Our human bodies need energy, in the form of food, to remain healthy and effective throughout the day. When we run out of food at home, we go to the shop and replenish our fridge and kitchen cupboards. Apart from eating lunch, a parallel in our work lives is to take a break, away from the busy activity, emails and screens so we can replenish our mind, body, and emotions, to begin again; fresh, open and energised.
One unfortunate outcome of organisations doing more with fewer people is that employees are tacitly encouraged to keep going without a break, even though their energy levels become depleted. In today’s fast-paced, uncertain and complex world fewer than a third of people at work are able to take a full hour for lunch, with around half working through their lunch break. Taking breaks and having the time to eat properly is important for our health and well-being. A bit like the battery in a smartphone, we need to replenish and re-charge; allowing our busy minds to settle down a little, while releasing the stress and emotional tension that may have built up in the body.
The UK Working Time Regulations are not overly generous but do say that people are entitled to one twenty-minute rest break during the working day, which could be a work or lunch break, assuming that you work for more than six hours. If you work in front of a screen all day, you’re recommended to take a break of between five and ten minutes every hour of continuous screen-time. Not surprisingly, there’s good evidence that taking proper breaks has a positive impact on performance at work. Recent research found that people who took regular breaks performed much better than colleagues who continued without a break.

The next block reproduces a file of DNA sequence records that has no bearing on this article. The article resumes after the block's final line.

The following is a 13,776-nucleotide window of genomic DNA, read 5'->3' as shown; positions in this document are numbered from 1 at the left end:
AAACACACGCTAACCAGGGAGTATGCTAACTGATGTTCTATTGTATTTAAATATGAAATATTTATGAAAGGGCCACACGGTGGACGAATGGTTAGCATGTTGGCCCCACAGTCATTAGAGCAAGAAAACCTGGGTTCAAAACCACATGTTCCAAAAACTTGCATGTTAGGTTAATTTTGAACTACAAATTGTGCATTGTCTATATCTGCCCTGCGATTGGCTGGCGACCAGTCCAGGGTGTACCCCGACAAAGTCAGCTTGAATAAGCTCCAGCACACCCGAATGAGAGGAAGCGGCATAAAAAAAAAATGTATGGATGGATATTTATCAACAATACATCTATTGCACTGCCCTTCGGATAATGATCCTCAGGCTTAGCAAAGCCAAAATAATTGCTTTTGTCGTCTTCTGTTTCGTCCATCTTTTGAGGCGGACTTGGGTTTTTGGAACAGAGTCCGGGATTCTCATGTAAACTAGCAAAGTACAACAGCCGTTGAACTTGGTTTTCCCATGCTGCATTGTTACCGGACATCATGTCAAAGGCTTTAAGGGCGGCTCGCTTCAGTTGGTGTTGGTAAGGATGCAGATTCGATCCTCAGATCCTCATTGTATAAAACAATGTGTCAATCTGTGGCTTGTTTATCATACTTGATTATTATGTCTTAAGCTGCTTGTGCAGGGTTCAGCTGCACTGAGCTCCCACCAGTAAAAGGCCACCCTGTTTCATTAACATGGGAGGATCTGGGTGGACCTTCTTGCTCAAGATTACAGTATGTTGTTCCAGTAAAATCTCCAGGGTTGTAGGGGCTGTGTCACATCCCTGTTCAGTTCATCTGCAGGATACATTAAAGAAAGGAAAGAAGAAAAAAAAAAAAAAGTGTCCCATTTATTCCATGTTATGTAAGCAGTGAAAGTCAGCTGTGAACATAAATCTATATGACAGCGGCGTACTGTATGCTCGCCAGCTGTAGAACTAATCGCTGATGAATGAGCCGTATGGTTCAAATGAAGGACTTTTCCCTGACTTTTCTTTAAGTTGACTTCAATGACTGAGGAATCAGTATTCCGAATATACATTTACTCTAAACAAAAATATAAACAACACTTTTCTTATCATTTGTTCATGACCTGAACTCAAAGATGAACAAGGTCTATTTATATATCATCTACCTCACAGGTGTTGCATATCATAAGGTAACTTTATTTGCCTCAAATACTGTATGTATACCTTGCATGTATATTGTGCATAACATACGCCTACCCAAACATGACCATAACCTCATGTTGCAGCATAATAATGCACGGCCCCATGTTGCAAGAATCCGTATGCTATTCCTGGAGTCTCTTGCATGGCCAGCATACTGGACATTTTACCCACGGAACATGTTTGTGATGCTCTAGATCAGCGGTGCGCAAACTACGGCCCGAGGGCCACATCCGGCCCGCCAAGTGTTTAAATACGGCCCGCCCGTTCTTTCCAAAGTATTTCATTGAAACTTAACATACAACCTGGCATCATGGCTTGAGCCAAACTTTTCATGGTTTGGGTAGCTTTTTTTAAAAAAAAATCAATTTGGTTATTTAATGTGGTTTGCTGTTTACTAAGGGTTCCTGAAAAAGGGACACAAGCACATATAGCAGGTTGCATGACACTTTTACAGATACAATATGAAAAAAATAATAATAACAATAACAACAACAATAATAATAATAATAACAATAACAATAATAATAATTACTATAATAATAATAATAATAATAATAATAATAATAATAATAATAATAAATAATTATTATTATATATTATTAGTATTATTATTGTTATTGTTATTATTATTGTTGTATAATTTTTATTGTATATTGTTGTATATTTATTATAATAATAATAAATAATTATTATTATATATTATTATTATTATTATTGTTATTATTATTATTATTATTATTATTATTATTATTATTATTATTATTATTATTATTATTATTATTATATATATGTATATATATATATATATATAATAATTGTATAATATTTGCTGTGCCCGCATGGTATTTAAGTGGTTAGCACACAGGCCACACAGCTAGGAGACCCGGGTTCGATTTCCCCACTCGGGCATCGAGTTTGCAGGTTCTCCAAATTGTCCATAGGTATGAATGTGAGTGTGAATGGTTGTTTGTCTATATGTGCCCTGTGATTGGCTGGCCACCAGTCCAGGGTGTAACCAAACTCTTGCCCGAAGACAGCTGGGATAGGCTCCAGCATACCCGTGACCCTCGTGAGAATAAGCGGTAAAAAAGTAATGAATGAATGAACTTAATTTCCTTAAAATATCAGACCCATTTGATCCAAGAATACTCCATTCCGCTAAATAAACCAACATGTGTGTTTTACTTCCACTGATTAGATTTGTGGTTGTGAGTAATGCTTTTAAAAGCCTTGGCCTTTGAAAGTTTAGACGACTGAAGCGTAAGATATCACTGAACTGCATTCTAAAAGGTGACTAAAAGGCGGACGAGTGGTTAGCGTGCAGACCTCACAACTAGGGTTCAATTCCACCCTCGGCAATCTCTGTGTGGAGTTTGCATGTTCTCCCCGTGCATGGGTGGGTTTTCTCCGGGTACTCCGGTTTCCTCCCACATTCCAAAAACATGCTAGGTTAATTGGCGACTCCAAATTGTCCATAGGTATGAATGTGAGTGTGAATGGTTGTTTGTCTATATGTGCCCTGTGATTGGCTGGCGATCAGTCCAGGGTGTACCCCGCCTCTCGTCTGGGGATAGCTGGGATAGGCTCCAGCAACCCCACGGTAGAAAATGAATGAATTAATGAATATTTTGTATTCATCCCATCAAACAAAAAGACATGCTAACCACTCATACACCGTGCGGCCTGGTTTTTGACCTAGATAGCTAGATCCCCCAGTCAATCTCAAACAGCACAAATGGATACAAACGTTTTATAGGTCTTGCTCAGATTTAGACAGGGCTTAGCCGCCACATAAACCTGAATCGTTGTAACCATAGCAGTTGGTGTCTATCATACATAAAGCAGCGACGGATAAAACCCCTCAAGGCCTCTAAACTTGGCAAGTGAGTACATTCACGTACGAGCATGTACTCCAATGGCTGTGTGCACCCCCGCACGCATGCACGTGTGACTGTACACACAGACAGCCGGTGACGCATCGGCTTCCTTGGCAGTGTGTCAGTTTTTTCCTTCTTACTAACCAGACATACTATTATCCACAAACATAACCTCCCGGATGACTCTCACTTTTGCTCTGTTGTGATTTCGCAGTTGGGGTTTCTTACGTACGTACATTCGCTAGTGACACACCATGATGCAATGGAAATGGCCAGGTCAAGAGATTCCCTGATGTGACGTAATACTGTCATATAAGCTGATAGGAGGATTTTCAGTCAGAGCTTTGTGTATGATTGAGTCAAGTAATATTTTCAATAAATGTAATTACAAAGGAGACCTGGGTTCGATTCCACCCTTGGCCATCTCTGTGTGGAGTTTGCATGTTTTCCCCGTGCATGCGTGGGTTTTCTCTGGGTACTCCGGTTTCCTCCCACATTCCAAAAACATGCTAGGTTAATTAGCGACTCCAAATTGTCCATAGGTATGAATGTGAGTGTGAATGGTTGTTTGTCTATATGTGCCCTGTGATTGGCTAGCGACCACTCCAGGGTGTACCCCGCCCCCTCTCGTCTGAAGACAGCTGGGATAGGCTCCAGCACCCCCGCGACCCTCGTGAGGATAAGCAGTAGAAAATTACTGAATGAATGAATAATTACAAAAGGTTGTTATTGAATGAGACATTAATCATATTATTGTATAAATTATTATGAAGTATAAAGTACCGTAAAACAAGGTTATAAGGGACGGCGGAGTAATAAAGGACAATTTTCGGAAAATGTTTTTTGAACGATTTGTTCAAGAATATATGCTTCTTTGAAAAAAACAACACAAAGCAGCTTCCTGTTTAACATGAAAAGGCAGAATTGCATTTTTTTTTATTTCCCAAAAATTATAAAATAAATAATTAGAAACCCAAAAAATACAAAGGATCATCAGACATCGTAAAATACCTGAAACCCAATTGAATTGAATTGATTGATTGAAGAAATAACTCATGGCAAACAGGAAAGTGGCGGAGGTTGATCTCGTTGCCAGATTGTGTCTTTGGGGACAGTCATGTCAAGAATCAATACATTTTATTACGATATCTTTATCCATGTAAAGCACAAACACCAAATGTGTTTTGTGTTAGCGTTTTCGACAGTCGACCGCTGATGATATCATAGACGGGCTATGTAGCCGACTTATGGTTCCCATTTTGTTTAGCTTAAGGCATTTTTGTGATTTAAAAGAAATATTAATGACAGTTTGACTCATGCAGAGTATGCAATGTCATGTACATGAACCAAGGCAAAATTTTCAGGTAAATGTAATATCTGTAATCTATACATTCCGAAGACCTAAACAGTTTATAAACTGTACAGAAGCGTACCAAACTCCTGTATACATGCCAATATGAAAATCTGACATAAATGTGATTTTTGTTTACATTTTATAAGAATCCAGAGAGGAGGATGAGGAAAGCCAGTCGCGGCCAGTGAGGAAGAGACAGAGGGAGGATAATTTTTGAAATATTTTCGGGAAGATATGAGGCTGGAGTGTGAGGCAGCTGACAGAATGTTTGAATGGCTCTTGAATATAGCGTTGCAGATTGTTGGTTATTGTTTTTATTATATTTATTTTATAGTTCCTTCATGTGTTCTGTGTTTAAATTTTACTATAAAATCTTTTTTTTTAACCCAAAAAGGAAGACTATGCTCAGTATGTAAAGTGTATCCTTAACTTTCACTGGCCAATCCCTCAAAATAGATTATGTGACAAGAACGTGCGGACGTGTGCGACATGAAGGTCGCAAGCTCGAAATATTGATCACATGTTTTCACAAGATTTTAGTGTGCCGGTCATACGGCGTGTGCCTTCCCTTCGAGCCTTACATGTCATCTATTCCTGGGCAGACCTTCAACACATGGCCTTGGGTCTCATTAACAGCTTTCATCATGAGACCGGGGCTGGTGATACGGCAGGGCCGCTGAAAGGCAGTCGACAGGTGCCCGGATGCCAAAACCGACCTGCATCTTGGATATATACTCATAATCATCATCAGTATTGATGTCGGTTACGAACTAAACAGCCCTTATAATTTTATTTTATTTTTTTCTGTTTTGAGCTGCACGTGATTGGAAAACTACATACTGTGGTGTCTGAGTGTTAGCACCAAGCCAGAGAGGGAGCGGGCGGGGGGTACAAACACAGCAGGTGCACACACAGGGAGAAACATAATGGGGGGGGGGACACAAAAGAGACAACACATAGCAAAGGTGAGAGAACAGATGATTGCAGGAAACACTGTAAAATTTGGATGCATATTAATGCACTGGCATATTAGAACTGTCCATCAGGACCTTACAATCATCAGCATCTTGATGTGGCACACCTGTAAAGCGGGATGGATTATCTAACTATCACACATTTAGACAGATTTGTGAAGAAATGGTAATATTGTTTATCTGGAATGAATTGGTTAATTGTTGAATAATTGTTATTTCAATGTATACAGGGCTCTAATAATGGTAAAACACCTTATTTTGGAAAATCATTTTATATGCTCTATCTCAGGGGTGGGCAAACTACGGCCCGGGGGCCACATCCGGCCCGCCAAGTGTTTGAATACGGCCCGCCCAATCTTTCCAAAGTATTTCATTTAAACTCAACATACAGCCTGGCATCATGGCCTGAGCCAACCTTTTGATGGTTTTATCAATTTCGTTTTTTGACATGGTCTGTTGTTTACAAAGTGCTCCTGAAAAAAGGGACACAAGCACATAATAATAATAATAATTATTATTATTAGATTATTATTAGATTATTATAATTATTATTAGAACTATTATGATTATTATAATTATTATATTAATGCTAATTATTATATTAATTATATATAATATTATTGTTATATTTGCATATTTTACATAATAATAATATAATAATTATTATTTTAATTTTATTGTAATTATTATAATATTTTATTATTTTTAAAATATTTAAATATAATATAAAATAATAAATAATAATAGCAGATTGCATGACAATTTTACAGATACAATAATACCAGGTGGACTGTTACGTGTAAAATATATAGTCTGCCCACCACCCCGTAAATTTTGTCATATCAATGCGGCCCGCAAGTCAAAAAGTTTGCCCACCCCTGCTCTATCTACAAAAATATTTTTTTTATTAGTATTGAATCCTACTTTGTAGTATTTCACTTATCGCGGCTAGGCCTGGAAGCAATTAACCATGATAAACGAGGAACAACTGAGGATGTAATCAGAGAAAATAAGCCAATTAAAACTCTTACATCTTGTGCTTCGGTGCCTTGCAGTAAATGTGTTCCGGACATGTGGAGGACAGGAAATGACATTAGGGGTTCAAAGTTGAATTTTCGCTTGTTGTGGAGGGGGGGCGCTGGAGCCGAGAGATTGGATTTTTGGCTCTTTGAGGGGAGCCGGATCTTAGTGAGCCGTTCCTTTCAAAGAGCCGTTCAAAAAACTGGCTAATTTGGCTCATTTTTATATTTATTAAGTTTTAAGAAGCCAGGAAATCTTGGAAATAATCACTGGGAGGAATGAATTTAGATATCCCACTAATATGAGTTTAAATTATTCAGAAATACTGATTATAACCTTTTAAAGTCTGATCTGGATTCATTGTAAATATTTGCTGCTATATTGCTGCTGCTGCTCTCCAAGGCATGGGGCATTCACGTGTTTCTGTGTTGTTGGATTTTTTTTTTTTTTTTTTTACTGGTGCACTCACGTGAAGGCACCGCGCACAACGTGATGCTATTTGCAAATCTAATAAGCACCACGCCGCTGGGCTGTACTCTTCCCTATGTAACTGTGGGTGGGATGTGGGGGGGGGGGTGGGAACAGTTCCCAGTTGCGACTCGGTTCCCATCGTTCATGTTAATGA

And for many people, the end of the working day does not mean we can simply relax. There may be children to look after, meals to prepare and many other tasks to do, which can make some evenings seem like a busy workday.
So, what has all this to do with mindfulness? The answer is that mindfulness is very relevant, as it’s about bringing a set of skills and attitudes to your experience that make a difference at work and in your personal life. Although mindfulness often focuses on finding a better path through the difficulties and challenges we encounter, the practice also opens up possibilities to learn, grow and appreciate the positive things in life, while we’re living it.
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